We may feel frustrated when dealing with skin tags like "chicken skin."
But there are a few simple things you can do about it. There's hope!
Learn the basics
Keratosis Pilaris (KP). This is a fancy term for a skin condition that looks like “chicken skin.” It affects the face, arms, legs, buttocks, and chest. Some have inflamed bumps on the skin and some may just have it like it’s nothing.
You’re sure it’s KP as it tends to be itchy sometimes. This bizarre skin problem can affect any skin type, especially dry skin.
How to get rid of it? Just exfoliate! That’s the magic word.
KP is keratin (hence the name) stuck inside pores. Simple skin exfoliation can unblock pores and take away the gunk made of dead skin and keratin. Now you can ditch the expensive derma treatments offered almost everywhere.
There are a lot of chemicals and unusual treatments to exfoliate skin. If you’re excited to try the first treatment that comes to mind, better think twice. Inflammation, irritation, and dehydration are factors to consider first. The list below will detail different options you can explore.
Skin brushes are a good option to remove dead skin build up. An ideal skin brush should exfoliate skin as gentle as possible with minimal effort. This means its bristles should lift off dead skin without the abrasive scrubbing. Choose a durable brush that is either made of high-quality wood or plastic.
A typical skin brush costs way less compared to the fancy procedures done at salons.
You have three options. You can get (1) a dry brush, (2) a typical plastic cleansing brush, or (3) an electronic brush. Each of these performs different functions.
A dry brush has many functions. It serves as a detox tool that assists the body’s lymphatic drainage. Constant brush strokes to your skin improve blood circulation. Thus, it also improves the delivery of lymph fluids to your body organs. Brush strokes also encourage dead skin to slough off. Its detox effect and exfoliation can work some magic on your chicken skin.
Is dry brushing new to you? Know how to dry brush HERE.
A plastic cleaning brush is a good counterpart for a dry brush since as it’s used for wet or damp skin. Since water softens skin layers, exfoliating skin with its bristles will be a lot easier.
HERE are some recommended cleaning brushes for keratosis pilaris.
If you feel like you need a smarter device for exfoliation, an electronic skin brush is the best for you. These amazing skin brushes will work on many aspects aside from keratosis pilaris. Some brushes have interchangeable brush parts. You can switch brushes for different skin needs depending on the kind of results you want.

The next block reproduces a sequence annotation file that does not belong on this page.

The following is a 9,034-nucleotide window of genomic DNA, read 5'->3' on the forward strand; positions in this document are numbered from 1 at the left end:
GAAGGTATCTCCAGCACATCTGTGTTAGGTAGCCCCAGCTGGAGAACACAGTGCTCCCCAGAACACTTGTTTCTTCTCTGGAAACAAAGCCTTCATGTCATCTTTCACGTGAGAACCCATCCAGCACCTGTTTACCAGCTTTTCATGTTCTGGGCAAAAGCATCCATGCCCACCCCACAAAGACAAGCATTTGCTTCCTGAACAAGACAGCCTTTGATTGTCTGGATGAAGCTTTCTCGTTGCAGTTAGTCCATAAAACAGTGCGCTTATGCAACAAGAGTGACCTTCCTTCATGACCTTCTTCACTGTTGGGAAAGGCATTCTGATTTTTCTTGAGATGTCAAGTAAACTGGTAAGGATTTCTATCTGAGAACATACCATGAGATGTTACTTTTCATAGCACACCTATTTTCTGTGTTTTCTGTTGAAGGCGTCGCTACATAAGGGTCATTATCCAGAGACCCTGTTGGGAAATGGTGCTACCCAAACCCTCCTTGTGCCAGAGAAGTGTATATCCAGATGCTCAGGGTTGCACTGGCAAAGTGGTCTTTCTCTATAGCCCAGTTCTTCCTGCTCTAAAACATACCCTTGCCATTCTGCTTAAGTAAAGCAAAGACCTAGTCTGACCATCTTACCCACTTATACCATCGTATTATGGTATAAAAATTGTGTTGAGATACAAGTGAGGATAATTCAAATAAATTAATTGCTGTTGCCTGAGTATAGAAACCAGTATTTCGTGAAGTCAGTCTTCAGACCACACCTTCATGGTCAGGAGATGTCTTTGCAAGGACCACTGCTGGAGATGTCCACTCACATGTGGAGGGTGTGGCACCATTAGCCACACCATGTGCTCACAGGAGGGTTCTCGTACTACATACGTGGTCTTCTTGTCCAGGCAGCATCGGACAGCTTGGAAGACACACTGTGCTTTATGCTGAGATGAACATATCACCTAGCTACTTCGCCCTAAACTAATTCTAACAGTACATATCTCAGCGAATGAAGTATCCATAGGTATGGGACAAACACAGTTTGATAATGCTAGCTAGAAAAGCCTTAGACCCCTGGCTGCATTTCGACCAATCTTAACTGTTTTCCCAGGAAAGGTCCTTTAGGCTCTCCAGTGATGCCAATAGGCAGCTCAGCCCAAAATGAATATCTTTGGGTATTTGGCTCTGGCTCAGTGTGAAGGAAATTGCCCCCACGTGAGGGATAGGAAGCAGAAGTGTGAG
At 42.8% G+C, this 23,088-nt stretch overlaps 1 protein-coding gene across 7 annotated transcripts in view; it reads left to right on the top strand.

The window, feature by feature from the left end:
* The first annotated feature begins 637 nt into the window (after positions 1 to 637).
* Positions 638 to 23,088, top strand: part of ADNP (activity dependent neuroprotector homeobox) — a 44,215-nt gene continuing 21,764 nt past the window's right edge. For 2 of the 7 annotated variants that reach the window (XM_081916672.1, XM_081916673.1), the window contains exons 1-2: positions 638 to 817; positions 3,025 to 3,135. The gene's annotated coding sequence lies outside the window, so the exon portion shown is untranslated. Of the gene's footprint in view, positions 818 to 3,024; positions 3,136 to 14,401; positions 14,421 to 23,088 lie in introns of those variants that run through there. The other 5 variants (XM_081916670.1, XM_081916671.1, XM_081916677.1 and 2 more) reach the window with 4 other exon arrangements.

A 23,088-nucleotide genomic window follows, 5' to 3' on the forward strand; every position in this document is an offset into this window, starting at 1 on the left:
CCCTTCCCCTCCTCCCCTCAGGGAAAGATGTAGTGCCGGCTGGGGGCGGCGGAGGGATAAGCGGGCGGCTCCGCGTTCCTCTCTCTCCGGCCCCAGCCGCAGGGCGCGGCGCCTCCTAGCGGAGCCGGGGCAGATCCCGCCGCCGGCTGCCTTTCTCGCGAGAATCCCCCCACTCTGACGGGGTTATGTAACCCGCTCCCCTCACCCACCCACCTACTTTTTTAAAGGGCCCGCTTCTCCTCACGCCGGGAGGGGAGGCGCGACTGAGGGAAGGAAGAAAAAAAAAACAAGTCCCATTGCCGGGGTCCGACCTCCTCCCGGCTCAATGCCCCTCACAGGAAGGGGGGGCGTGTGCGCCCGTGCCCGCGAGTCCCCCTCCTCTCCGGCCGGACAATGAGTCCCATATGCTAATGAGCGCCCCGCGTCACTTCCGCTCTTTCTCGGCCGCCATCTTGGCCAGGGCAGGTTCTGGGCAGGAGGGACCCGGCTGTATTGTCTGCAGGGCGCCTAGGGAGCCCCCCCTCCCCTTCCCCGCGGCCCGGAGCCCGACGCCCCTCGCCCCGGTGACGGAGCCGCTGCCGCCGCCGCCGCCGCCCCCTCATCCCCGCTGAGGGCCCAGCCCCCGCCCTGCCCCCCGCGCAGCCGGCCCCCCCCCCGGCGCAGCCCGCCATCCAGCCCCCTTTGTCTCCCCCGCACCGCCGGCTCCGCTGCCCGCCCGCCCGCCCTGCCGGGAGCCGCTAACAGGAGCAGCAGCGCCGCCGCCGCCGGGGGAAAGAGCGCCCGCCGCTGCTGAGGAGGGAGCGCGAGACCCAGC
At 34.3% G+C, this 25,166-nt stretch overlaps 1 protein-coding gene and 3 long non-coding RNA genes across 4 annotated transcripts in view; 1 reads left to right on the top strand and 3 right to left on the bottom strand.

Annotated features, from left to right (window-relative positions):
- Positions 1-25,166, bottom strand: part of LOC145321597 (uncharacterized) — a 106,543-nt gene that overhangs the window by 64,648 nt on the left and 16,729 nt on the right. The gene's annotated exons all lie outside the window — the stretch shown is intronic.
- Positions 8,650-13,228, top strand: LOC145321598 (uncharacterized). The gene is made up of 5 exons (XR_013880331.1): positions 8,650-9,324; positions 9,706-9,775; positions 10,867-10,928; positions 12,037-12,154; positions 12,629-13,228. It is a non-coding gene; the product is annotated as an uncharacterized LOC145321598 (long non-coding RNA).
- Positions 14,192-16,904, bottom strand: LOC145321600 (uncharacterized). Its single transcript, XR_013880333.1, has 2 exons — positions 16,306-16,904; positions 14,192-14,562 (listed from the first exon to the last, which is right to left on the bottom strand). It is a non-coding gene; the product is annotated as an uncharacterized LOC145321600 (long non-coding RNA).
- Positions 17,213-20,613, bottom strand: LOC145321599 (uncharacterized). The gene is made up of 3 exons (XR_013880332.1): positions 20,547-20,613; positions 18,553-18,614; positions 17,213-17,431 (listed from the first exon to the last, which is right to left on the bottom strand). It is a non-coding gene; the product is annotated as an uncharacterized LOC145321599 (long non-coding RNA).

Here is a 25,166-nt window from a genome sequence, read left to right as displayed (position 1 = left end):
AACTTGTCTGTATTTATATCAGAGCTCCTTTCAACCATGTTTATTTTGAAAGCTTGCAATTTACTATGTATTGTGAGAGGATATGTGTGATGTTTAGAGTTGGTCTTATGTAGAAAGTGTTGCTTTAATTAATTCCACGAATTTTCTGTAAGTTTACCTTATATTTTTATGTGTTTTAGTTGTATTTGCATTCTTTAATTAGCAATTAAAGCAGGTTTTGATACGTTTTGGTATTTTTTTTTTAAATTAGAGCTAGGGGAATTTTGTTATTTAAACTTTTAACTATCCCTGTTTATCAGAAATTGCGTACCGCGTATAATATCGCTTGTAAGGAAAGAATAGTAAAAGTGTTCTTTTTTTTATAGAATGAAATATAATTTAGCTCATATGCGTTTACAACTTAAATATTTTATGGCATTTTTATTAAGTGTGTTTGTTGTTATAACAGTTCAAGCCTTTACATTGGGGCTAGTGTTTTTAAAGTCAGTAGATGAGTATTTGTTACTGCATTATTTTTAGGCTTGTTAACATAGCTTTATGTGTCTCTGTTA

Recommended electronic skin brush HERE:
Final thoughts on skin brushes:
- Effective and can be gentle
- Involves no chemicals
- Easy to do at home
The most common chemicals used for exfoliation are acids. These acids loosen up dead skin on the surface. Below are a few examples:
- BHA (beta hydroxy acid) - deeper exfoliation, exfoliates the walls of skin pores, anti-inflammatory
- salicylic acid (from willow bark)
- AHA (alpha hydroxy acid) - superficial exfoliation, cannot exfoliate pore lining
- salicylic acid (from willow bark)
- lactic acid (from milk)
- citric acid (from citrus fruits)
- glycolic acid (from sugar)
- tartaric acid (from grapes)
- malic acid (from apples
Although proven effective, be careful in using these acids. There's still a debate about the right amount suited for KP. Putting acid on the skin may upset its natural pH. This brings untoward effects like:
- excessive redness
- burning and tenderness
Read the labels to see what concentration (by %) is well-tolerated by your skin. Also, read a lot before attempting to “do it yourself.” It’s best to consult with a skin doctor first to know what you can do on your own.
Remember that inflammation and irritation worsen keratosis pilaris. Over-stimulating skin with acids may lead to more harm than good.
Final thoughts on chemical treatment:
- Effective but depending on the level of concentration
- May or may not be expensive
- Results may take time
- Easy to do at home but with safety issues
- Can cause redness and burning
- Sun exposure
There is a dangerous belief that sun exposure can heal keratosis pilaris.
UV exposure damages skin without noticing. UV rays damage skin cells and will contribute to the loss of collagen. Bam! Aging happens faster. Your acne gets worse. Then, your KP runs a tantrum.
The visible peeling of the skin after a sunburn is a big no no. You should never do this kind of “exfoliation” in the name of treating KP. Be careful! Irritation and inflammation caused by UV rays can worsen keratosis pilaris. It can also bring other issues like wrinkles, acne, and uneven skin tone.
Final thoughts on sun exposure:
- Waste of time
There is hope indeed. Now you can finally smoothen skin without spending a fortune!
Your options in treating KP are everywhere. Sift through them and see what fits for you.